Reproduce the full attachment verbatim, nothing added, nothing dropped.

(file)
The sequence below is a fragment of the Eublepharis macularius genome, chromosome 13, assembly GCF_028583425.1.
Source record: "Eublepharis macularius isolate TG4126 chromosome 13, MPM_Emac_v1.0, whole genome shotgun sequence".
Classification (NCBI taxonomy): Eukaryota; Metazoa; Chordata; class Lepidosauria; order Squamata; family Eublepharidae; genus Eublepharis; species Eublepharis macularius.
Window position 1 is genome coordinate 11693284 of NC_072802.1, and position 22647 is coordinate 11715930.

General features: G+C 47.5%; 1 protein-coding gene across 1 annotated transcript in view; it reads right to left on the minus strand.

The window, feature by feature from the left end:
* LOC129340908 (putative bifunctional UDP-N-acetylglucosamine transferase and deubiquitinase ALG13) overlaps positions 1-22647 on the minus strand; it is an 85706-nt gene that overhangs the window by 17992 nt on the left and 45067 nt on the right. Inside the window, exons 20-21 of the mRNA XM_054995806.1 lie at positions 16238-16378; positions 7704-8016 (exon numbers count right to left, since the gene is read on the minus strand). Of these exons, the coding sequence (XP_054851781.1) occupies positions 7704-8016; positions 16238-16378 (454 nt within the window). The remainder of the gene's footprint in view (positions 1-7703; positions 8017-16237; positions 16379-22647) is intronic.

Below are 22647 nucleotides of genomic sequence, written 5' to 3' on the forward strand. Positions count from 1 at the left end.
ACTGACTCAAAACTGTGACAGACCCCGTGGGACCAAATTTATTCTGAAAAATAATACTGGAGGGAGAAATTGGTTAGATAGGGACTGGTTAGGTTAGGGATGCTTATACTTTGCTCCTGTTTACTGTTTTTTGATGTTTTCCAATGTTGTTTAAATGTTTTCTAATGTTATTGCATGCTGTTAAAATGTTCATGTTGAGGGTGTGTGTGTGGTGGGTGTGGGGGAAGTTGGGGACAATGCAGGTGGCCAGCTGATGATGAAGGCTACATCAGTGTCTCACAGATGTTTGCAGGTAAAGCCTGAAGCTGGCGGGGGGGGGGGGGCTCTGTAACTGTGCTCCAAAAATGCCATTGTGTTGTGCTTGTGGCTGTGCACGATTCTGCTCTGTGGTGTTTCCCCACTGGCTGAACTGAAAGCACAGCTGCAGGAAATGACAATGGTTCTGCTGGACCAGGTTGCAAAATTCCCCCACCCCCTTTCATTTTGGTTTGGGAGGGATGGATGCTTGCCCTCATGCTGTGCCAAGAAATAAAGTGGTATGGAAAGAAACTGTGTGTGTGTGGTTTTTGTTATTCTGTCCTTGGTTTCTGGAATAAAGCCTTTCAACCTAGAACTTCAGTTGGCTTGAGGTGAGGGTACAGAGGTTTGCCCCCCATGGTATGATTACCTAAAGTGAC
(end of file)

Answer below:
The sequence below is a fragment of the Eublepharis macularius genome, chromosome 13, assembly GCF_028583425.1.
Source record: "Eublepharis macularius isolate TG4126 chromosome 13, MPM_Emac_v1.0, whole genome shotgun sequence".
Classification (NCBI taxonomy): Eukaryota; Metazoa; Chordata; class Lepidosauria; order Squamata; family Eublepharidae; genus Eublepharis; species Eublepharis macularius.
Window position 1 is genome coordinate 11693284 of NC_072802.1, and position 22647 is coordinate 11715930.

General features: G+C 47.5%; 1 protein-coding gene across 1 annotated transcript in view; it reads right to left on the minus strand.

The window, feature by feature from the left end:
* LOC129340908 (putative bifunctional UDP-N-acetylglucosamine transferase and deubiquitinase ALG13) overlaps positions 1-22647 on the minus strand; it is an 85706-nt gene that overhangs the window by 17992 nt on the left and 45067 nt on the right. Inside the window, exons 20-21 of the mRNA XM_054995806.1 lie at positions 16238-16378; positions 7704-8016 (exon numbers count right to left, since the gene is read on the minus strand). Of these exons, the coding sequence (XP_054851781.1) occupies positions 7704-8016; positions 16238-16378 (454 nt within the window). The remainder of the gene's footprint in view (positions 1-7703; positions 8017-16237; positions 16379-22647) is intronic.

Below are 22647 nucleotides of genomic sequence, written 5' to 3' on the forward strand. Positions count from 1 at the left end.
ACTGACTCAAAACTGTGACAGACCCCGTGGGACCAAATTTATTCTGAAAAATAATACTGGAGGGAGAAATTGGTTAGATAGGGACTGGTTAGGTTAGGGATGCTTATACTTTGCTCCTGTTTACTGTTTTTTGATGTTTTCCAATGTTGTTTAAATGTTTTCTAATGTTATTGCATGCTGTTAAAATGTTCATGTTGAGGGTGTGTGTGTGGTGGGTGTGGGGGAAGTTGGGGACAATGCAGGTGGCCAGCTGATGATGAAGGCTACATCAGTGTCTCACAGATGTTTGCAGGTAAAGCCTGAAGCTGGCGGGGGGGGGGGGGCTCTGTAACTGTGCTCCAAAAATGCCATTGTGTTGTGCTTGTGGCTGTGCACGATTCTGCTCTGTGGTGTTTCCCCACTGGCTGAACTGAAAGCACAGCTGCAGGAAATGACAATGGTTCTGCTGGACCAGGTTGCAAAATTCCCCCACCCCCTTTCATTTTGGTTTGGGAGGGATGGATGCTTGCCCTCATGCTGTGCCAAGAAATAAAGTGGTATGGAAAGAAACTGTGTGTGTGTGGTTTTTGTTATTCTGTCCTTGGTTTCTGGAATAAAGCCTTTCAACCTAGAACTTCAGTTGGCTTGAGGTGAGGGTACAGAGGTTTGCCCCCCATGGTATGATTACCTAAAGTGAC